U.S. Avalanche Fatality Trend is Flat for the Past 22 Years Despite Increased Backcountry Travel



A very interesting article from the National Avalanche Center this week:

Analyzing data from the past 22 years for both snowmobile and backcountry ski and snowboarders, the National Avalanche Center concluded that the number of avalanche caused fatalities has essentially remained relatively flat.

Although, even a single death is one too many and a horrible tragedy, this study does indicate some good news.  When you put the data in context, the critical variable is that the number of backcountry users on skis, boards and snowmobiles during the same time period has increased enormously – and in fact exploded.  In some areas, backcountry use as increased 60 fold during the same time period.  Increased backcountry use is due largely to better equipment and technology and simply a change in mountain culture.

So why has the fatality rate remained flat while during the same period of time backcountry use has exploded?  The study credits better hazard awareness and education as well as better monitoring of conditions and technology permitting fast and broad dissemination of information.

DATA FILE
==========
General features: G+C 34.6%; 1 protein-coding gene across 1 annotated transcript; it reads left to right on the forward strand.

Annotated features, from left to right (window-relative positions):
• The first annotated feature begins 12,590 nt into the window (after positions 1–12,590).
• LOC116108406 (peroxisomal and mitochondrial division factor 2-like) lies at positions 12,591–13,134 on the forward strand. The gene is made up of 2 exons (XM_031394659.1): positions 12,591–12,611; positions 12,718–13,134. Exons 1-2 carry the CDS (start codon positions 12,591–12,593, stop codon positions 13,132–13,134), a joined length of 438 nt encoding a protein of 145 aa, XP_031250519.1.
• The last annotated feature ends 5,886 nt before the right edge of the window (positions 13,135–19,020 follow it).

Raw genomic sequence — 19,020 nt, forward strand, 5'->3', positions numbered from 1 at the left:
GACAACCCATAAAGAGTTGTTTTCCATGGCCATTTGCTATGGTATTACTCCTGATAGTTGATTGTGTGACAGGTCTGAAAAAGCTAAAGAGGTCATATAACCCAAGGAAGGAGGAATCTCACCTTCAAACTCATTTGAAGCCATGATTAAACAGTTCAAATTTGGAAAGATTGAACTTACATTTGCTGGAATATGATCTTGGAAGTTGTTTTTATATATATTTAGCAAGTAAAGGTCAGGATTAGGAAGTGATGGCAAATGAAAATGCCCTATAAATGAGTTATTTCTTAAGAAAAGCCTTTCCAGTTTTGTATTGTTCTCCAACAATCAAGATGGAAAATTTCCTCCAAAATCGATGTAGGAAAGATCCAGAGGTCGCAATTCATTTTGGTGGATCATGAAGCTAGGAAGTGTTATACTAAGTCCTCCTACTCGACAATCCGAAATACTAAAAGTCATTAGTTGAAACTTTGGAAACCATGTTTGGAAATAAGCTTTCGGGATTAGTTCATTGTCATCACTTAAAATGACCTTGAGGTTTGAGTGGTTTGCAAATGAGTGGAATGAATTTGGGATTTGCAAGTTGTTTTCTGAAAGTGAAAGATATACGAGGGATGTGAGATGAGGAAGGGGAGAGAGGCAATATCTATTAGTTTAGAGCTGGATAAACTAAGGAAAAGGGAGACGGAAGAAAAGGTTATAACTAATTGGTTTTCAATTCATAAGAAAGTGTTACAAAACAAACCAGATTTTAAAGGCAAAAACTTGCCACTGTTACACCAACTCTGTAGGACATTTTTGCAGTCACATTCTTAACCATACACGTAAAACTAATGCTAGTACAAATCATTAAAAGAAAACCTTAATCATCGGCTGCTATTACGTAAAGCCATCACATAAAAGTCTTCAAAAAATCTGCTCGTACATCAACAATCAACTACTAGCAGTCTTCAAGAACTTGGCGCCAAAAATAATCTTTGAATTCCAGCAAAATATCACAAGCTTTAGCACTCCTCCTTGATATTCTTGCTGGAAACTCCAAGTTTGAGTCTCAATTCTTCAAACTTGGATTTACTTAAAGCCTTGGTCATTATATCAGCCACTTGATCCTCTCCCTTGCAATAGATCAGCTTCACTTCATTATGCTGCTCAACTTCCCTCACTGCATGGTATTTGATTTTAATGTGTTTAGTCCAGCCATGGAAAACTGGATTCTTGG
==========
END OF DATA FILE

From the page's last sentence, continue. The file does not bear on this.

Karl Birkeland, the articles’ author and a well known avalanche expert, concludes “Assuming a conservative estimate of use increasing 8 times and combining it with our flat fatality trend means our fatality rate (avalanche fatalities per backcountry user day) has dropped dramatically. In fact, this suggests that our fatality rate has dropped by at least a factor of 8 (and probably more) over the past 22 years.  If our fatality rate had stayed steady while the use increased we might well expect over 200 U.S. avalanche fatalities per winter!”

This is good news overall, and certainly makes a great case for continued education and safety training.  For more information on training in the Northwest, please visit the Northwest Avalanche Center.  Know before you go!


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